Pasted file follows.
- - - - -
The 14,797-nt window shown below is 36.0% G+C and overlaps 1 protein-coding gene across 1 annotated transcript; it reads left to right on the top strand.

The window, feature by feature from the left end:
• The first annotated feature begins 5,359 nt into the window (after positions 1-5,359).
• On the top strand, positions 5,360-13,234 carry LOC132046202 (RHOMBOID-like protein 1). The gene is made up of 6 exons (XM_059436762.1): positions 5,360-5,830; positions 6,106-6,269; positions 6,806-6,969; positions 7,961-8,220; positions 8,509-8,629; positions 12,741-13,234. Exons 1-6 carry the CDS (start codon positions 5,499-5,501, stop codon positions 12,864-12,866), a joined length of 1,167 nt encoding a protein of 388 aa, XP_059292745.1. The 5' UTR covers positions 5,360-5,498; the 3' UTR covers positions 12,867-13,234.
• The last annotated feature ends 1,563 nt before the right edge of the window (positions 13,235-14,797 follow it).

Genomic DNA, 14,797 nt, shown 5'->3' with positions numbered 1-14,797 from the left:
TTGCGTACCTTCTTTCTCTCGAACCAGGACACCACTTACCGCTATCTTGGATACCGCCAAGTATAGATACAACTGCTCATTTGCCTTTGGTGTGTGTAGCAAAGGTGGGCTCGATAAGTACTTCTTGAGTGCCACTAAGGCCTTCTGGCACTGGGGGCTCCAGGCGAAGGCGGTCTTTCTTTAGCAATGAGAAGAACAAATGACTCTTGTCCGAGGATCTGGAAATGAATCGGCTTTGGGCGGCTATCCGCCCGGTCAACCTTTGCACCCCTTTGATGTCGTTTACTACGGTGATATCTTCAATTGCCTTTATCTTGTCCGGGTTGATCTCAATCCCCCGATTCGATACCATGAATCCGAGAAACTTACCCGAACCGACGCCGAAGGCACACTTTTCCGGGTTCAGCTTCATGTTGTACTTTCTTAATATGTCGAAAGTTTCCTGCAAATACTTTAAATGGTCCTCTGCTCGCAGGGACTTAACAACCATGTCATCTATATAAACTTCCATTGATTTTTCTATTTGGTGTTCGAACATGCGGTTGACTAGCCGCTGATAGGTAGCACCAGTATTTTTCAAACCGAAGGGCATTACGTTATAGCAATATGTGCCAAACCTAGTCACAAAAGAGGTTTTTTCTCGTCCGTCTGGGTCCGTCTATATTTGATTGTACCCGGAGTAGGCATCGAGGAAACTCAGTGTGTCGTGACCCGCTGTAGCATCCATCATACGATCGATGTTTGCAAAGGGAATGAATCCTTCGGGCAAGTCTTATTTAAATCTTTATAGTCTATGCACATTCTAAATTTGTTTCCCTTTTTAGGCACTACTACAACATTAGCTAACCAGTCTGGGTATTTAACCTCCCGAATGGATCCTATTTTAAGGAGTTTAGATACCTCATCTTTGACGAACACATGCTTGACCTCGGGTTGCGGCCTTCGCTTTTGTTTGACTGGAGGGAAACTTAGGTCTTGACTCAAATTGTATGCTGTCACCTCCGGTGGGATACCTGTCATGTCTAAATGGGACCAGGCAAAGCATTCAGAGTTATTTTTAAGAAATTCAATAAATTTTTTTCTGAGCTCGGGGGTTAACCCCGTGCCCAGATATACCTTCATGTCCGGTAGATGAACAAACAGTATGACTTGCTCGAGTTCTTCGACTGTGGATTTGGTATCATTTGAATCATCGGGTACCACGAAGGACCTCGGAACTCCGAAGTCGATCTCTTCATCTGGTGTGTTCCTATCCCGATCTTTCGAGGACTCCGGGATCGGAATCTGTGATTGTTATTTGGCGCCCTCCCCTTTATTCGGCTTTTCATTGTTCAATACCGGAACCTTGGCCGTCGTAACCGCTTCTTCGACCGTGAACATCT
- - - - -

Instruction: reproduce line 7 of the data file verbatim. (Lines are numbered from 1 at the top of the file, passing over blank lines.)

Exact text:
TTGCGTACCTTCTTTCTCTCGAACCAGGACACCACTTACCGCTATCTTGGATACCGCCAAGTATAGATACAACTGCTCATTTGCCTTTGGTGTGTGTAGCAAAGGTGGGCTCGATAAGTACTTCTTGAGTGCCACTAAGGCCTTCTGGCACTGGGGGCTCCAGGCGAAGGCGGTCTTTCTTTAGCAATGAGAAGAACAAATGACTCTTGTCCGAGGATCTGGAAATGAATCGGCTTTGGGCGGCTATCCGCCCGGTCAACCTTTGCACCCCTTTGATGTCGTTTACTACGGTGATATCTTCAATTGCCTTTATCTTGTCCGGGTTGATCTCAATCCCCCGATTCGATACCATGAATCCGAGAAACTTACCCGAACCGACGCCGAAGGCACACTTTTCCGGGTTCAGCTTCATGTTGTACTTTCTTAATATGTCGAAAGTTTCCTGCAAATACTTTAAATGGTCCTCTGCTCGCAGGGACTTAACAACCATGTCATCTATATAAACTTCCATTGATTTTTCTATTTGGTGTTCGAACATGCGGTTGACTAGCCGCTGATAGGTAGCACCAGTATTTTTCAAACCGAAGGGCATTACGTTATAGCAATATGTGCCAAACCTAGTCACAAAAGAGGTTTTTTCTCGTCCGTCTGGGTCCGTCTATATTTGATTGTACCCGGAGTAGGCATCGAGGAAACTCAGTGTGTCGTGACCCGCTGTAGCATCCATCATACGATCGATGTTTGCAAAGGGAATGAATCCTTCGGGCAAGTCTTATTTAAATCTTTATAGTCTATGCACATTCTAAATTTGTTTCCCTTTTTAGGCACTACTACAACATTAGCTAACCAGTCTGGGTATTTAACCTCCCGAATGGATCCTATTTTAAGGAGTTTAGATACCTCATCTTTGACGAACACATGCTTGACCTCGGGTTGCGGCCTTCGCTTTTGTTTGACTGGAGGGAAACTTAGGTCTTGACTCAAATTGTATGCTGTCACCTCCGGTGGGATACCTGTCATGTCTAAATGGGACCAGGCAAAGCATTCAGAGTTATTTTTAAGAAATTCAATAAATTTTTTTCTGAGCTCGGGGGTTAACCCCGTGCCCAGATATACCTTCATGTCCGGTAGATGAACAAACAGTATGACTTGCTCGAGTTCTTCGACTGTGGATTTGGTATCATTTGAATCATCGGGTACCACGAAGGACCTCGGAACTCCGAAGTCGATCTCTTCATCTGGTGTGTTCCTATCCCGATCTTTCGAGGACTCCGGGATCGGAATCTGTGATTGTTATTTGGCGCCCTCCCCTTTATTCGGCTTTTCATTGTTCAATACCGGAACCTTGGCCGTCGTAACCGCTTCTTCGACCGTGAACATCT